Updated: Mar 7
Here are a few notes we want drivers to be aware of during the winter months:
1. Being prepared for roadside emergencies is more important than ever in the winter time.
There are two main reasons for this:
getting stuck on the side of the road is more likely, and
getting stuck on the side of the road can be dangerous. Not only do you run the risk of freezing, you also have to worry about another driver losing control on sketchy roads (perhaps exactly the way you did).
We recommend having an emergency kit in your car for winter driving, which we’ve covered in this article.
2. No heat or low heat? Check your radiator.
Your car’s heater works by transferring heat from the engine to the heater core, via the coolant circulating through your cooling system. Even a small drop in your coolant level can mess with the functioning of your cooling system, and make your car blow luke-warm air.
3. Tire tips
Tire pressure drops when the temp does, os check the PSI and inflate as necessary
Use all-weather tires in the winter
Make sure your tread is good, as low tread = low traction in snow and rain
4. For driving in snow, you want weight over the drive wheels.
In general, this means choose a FWD vehicle over a RWD. The only exception is when you have one of the rare vehicles when the motor is mounted in the rear.
If your only option is a RWD, you can get better traction with by putting extra weight over the rear axle. Sandbags are a cheap option.
5. A word about rocksalt
Rocksalt is one of those things that’s cheap to purchase, and priceless to have at home when there’s ice or snow. The roads could be plowed and sanded, but that’s not going to do you much good if you can’t get up and down your own driveway.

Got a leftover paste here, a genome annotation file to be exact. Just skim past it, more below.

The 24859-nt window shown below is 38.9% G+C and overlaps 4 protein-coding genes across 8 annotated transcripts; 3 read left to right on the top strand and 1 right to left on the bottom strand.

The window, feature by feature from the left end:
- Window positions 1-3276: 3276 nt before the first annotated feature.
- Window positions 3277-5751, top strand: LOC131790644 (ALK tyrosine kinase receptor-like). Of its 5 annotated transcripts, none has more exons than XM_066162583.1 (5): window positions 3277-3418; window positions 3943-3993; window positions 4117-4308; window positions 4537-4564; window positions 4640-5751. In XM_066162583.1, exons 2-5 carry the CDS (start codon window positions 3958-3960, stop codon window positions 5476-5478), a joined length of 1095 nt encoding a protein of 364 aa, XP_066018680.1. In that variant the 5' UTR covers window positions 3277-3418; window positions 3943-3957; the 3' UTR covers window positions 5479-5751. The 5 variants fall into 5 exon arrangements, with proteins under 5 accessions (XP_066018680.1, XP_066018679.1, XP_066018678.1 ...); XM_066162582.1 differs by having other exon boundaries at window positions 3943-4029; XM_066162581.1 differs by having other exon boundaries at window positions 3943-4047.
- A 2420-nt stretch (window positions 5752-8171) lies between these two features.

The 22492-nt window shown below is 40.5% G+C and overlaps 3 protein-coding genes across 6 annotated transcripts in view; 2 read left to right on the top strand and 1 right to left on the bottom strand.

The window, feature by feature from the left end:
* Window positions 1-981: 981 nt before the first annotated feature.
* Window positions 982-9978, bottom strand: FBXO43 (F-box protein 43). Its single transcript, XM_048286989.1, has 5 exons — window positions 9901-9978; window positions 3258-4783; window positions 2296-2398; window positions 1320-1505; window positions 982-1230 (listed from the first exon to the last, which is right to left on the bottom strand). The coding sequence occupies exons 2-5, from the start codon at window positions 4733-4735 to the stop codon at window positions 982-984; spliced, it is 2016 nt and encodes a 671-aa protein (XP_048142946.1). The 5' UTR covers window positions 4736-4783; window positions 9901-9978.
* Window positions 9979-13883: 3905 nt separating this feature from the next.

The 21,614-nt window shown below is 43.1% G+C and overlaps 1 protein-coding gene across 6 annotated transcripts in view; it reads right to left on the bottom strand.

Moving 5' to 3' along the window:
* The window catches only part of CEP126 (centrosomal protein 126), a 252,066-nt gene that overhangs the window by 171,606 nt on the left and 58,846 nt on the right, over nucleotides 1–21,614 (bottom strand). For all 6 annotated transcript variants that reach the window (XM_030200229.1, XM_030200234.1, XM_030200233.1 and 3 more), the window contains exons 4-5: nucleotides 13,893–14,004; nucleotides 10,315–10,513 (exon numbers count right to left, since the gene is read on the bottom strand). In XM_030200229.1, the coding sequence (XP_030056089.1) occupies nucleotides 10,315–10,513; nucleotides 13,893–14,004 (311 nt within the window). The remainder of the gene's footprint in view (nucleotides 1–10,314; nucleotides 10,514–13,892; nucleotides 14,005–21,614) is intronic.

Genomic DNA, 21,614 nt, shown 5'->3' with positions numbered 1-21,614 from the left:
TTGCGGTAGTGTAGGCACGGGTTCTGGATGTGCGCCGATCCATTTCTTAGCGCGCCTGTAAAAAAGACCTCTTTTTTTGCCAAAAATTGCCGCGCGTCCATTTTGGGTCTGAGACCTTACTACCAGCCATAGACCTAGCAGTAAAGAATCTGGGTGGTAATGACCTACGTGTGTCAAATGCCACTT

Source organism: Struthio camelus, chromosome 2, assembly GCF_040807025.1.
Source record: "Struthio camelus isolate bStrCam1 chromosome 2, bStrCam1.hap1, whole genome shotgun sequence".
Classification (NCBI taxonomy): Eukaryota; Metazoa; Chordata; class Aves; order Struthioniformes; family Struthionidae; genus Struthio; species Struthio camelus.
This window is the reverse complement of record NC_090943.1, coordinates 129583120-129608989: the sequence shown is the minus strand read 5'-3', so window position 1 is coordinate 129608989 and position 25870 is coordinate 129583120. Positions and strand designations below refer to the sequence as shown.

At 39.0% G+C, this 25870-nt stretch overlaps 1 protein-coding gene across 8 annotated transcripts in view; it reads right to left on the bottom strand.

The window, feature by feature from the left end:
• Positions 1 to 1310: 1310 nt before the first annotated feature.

However, it’s important to know that rocksalt can harm or kill trees, shrubs and gardens (rocksalt is actually a go-to method for killing stumps and trees). This happens when the salt is still present after a thaw, and the moisture washes it down into the soil. The roots get dehydrated, and water is already scarce for plants when temps are below freezing.
Be conscientious about where you apply rocksalt, so it doesn’t wash off your driveway and onto plant roots.
6. Windshield washer fluid is essential on winter roads
Snow usually means sand on the roads, which makes for dirty windshields. Of course, your windshield washer fluid won’t do you much good if it’s frozen. Make sure you get the kind with antifreeze in it, and keep it topped off in freezing conditions.
7. You might want to run a different oil in the winter, particularly in extreme climates.
Oil can gel up in extreme cold. Even in milder climates like Western Washington, thicker oils can fail to lubricate your engine components thoroughly, causing extra wear and tear.
Learn more about choosing the right viscosity in this article. If you’re uncertain about the oil to put in your motor, consult a professional.